Kidnapped Iraqi priest: 'During the day I was a spiritual father, at night they tortured me'

Smoke rises as Shi'ite fighters and Islamic State militants clash in Baiji, north of Baghdad, October 18, 2015. Fighting has continued in the region since the Iraq invasion in 2003.Reuters

An Iraqi Catholic priest has described being kidnapped and tortured and having his church blown up in war-torn Iraq after the invasion in 2003.

In an interview with, Fr Douglas Bazi, who served in Baghdad parish during the US-led war, explains how Shiite militiamen held him for nine days and threatened to kill him after bundling him into the trunk of a car.

Fr Bazi describes the events after the invasion: "It was in the beginning of 2004, 2005. Early in 2006, they blew up my church in front of me...Another time, I was celebrating Mass. Normal Sunday. We sing all the Mass. I was singing Mass, and I realized ... I know that noise. The noise of rockets."

On his kidnapping, Fr Bazi says: "It was after the Sunday Mass, when I was going to visit friends and I was by myself. They put me in my car trunk. I don't know why they took me. When we arrived where they held their captives, they told me, 'We are giving you a blindfold and you have to tie it on your eyes. If you open your eyes, we will shoot you. We will put a bullet in your head.' One of them had hit me with his knee, in my face. When I woke, I realized that it was blood on my face. They took me inside the house and they were going, 'Think you got him? Did you bring him? The infidel?' They brought chains. They tied my hands. I spent nine days in this situation. Tied. Blind."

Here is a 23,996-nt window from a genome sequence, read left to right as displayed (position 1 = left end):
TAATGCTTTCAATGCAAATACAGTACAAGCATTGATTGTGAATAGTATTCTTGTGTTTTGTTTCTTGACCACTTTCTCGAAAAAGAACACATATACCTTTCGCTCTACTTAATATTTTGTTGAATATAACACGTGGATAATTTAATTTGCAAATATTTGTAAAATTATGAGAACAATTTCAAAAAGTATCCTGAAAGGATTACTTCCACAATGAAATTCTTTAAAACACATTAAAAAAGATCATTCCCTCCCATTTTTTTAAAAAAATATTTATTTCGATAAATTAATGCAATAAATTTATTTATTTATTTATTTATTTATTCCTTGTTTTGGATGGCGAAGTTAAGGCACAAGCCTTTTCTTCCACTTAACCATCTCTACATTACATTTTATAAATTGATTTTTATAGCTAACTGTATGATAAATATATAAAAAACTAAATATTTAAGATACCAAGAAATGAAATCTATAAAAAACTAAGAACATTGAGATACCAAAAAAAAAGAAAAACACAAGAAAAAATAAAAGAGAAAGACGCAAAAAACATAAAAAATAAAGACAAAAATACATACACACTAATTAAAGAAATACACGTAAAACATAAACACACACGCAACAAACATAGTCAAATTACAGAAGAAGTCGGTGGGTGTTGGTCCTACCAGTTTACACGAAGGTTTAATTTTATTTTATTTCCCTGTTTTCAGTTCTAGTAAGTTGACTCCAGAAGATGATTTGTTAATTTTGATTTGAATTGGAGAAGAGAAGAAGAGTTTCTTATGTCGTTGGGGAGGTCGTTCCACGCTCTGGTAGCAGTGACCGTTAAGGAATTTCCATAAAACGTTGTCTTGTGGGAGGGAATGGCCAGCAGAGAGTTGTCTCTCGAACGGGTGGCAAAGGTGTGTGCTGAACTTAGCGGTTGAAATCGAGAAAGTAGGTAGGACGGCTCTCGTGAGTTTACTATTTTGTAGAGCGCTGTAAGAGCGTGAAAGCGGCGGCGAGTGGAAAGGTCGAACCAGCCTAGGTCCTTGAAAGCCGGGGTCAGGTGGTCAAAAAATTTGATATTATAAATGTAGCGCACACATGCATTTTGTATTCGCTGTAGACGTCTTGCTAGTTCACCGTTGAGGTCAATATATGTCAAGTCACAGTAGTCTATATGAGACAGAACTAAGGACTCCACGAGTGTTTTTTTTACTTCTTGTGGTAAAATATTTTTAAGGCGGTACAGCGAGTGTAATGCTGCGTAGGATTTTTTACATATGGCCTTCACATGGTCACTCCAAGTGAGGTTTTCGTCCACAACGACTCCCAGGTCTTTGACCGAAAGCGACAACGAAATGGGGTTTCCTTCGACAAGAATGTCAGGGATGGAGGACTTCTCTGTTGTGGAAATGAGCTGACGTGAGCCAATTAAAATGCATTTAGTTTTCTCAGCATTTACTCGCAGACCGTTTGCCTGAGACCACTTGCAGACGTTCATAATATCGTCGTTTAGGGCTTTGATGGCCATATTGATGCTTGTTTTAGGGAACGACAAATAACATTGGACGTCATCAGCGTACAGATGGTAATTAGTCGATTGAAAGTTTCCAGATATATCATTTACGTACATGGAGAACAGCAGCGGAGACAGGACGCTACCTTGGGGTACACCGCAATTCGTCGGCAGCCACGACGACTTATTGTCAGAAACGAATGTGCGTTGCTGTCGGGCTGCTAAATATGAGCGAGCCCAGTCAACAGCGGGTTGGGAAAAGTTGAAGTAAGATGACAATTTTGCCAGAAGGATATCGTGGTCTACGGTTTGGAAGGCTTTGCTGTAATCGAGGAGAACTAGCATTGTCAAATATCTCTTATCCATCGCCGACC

Extraordinarily, the priest describes how his captors wanted spiritual advice from him. "During the day, I was a spiritual father to my captors," he says. "They used to ask me for advice. One of them was always asking me about his wife. She's always demanding. At that point, I was still like, 'Okay, well show her you care, text her, tell her things like good morning. From time to time take care to message.' The same people, during the night, they called me 'infidel' and they beat me and they tortured me."

The torturers also asked Fr Bazi about the relationship between the US and the church. "They used to ask me all these questions about politics. Also about religion. For example, 'What is the relationship between church and America, America and the church?' As a Catholic priest, of course I don't have that information. They beat me a lot and they tortured me a lot."

In July 2013, Fr Bazi moved from Baghdad to Erbil, in Kurdistan, where he ministers to a congregation of 400 people.